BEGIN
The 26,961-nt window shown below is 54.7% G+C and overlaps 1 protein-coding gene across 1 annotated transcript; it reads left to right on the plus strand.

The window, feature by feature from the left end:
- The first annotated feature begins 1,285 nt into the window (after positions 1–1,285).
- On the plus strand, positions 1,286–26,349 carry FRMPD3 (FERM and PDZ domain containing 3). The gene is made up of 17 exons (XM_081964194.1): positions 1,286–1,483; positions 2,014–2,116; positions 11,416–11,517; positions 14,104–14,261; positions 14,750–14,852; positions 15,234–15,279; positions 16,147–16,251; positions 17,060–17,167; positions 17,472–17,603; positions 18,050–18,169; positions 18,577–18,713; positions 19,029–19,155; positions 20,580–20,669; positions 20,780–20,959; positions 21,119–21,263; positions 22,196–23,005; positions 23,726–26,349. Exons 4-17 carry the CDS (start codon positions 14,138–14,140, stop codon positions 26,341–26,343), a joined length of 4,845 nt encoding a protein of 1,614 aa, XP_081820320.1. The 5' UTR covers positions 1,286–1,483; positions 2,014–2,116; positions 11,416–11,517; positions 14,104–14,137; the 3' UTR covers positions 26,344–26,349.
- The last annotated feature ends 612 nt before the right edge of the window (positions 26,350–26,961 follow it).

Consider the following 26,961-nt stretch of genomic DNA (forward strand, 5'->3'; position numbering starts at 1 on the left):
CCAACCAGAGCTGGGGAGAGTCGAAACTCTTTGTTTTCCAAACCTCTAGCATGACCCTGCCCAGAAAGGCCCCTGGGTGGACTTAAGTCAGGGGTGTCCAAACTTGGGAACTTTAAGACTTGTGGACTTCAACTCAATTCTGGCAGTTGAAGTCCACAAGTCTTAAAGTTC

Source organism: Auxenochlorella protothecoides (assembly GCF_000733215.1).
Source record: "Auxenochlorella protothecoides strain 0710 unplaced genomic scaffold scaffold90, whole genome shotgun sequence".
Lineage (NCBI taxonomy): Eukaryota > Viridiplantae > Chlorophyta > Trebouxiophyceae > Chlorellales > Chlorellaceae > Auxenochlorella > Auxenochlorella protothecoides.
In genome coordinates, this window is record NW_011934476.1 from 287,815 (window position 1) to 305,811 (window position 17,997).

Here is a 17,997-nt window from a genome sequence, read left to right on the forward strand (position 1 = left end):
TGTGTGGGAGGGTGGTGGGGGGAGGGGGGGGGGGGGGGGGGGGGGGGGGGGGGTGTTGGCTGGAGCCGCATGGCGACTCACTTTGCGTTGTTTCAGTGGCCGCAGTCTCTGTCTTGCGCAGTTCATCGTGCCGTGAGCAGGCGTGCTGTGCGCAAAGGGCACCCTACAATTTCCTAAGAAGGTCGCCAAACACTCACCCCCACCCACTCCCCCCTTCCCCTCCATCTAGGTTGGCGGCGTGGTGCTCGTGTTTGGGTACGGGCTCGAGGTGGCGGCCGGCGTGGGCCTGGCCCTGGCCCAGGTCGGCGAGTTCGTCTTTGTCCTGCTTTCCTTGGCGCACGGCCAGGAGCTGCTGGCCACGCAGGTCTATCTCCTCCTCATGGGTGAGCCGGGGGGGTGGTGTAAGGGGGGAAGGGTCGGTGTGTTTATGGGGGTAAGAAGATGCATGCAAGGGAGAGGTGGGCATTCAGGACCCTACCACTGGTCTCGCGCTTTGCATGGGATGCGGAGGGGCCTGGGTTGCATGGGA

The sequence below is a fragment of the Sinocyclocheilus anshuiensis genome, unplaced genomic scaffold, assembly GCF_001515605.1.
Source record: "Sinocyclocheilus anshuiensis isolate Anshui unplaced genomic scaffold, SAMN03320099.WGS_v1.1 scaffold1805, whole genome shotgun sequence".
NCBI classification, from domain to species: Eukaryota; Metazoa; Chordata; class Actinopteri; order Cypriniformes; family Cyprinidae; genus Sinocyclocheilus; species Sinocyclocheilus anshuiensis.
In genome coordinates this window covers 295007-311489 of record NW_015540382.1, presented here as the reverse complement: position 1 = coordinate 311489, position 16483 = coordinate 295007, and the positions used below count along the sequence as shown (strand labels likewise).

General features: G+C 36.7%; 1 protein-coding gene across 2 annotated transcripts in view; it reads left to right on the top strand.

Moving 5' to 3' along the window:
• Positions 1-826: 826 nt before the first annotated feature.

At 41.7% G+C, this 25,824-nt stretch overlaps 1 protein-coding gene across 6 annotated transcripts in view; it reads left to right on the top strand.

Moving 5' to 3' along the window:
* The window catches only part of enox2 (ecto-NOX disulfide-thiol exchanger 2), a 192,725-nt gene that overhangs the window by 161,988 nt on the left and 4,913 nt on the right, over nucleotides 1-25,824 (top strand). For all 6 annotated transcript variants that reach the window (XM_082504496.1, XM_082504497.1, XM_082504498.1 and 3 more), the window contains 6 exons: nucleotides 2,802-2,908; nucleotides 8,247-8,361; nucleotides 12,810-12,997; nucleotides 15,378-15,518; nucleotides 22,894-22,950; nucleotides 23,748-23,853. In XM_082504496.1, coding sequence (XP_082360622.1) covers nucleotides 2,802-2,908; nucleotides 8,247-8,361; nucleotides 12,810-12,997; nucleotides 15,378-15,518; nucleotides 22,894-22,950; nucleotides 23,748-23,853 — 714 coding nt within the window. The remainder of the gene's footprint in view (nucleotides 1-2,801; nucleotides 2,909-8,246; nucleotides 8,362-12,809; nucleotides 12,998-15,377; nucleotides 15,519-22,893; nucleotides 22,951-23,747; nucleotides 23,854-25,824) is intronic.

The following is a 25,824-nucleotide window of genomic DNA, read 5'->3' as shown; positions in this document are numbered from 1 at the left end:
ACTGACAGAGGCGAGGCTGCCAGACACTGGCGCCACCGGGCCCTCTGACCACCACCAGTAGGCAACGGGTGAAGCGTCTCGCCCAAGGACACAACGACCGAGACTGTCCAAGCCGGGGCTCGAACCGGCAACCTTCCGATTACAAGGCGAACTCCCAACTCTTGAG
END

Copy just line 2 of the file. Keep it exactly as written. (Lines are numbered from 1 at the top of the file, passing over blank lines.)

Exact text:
The window, feature by feature from the left end: